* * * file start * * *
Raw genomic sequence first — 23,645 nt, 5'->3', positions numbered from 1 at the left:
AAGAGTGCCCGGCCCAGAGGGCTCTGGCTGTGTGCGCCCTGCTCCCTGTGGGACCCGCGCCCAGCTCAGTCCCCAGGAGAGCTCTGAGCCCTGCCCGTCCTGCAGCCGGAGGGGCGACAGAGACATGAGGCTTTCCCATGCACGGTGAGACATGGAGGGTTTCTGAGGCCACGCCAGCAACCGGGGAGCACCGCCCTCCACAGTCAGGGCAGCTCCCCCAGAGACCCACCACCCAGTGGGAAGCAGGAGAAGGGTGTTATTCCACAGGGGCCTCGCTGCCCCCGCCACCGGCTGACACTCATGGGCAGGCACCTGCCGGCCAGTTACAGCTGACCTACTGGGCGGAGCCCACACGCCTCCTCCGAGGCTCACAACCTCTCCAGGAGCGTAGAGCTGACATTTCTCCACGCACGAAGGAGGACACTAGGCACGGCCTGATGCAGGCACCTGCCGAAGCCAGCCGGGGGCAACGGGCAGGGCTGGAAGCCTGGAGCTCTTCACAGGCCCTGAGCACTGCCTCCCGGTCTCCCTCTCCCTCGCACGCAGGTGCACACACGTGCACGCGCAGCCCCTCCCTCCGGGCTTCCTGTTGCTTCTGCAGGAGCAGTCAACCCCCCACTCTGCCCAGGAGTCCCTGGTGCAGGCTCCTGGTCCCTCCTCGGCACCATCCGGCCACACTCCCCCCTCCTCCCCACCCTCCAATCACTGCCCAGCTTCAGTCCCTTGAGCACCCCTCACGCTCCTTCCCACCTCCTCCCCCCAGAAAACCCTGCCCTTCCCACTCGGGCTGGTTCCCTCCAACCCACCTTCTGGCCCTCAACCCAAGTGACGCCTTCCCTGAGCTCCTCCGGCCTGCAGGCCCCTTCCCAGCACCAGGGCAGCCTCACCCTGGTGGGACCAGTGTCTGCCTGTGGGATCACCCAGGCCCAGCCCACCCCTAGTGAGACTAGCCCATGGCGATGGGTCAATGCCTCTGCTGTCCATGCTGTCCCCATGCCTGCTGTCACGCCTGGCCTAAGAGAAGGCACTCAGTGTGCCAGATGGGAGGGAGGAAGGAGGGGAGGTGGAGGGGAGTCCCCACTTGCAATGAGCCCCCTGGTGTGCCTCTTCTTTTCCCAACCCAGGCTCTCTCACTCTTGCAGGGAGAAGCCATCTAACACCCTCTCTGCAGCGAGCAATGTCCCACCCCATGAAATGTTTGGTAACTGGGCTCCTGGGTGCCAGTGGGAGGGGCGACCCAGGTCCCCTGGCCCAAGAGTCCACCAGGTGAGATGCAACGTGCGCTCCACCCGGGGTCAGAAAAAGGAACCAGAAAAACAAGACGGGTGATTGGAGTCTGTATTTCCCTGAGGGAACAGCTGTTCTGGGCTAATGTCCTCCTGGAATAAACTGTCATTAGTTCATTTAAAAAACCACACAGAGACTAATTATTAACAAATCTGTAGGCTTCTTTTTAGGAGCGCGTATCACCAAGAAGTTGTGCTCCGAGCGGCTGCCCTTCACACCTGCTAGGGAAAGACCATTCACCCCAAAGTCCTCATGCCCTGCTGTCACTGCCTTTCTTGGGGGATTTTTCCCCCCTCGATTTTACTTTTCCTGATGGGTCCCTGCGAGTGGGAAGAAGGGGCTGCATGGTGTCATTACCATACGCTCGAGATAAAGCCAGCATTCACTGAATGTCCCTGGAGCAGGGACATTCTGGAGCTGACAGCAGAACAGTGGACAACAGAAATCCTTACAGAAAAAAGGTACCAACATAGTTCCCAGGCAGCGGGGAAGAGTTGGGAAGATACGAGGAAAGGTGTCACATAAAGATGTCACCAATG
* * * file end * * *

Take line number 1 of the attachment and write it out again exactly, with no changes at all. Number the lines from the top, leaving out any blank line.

Raw genomic sequence first — 23,645 nt, 5'->3', positions numbered from 1 at the left: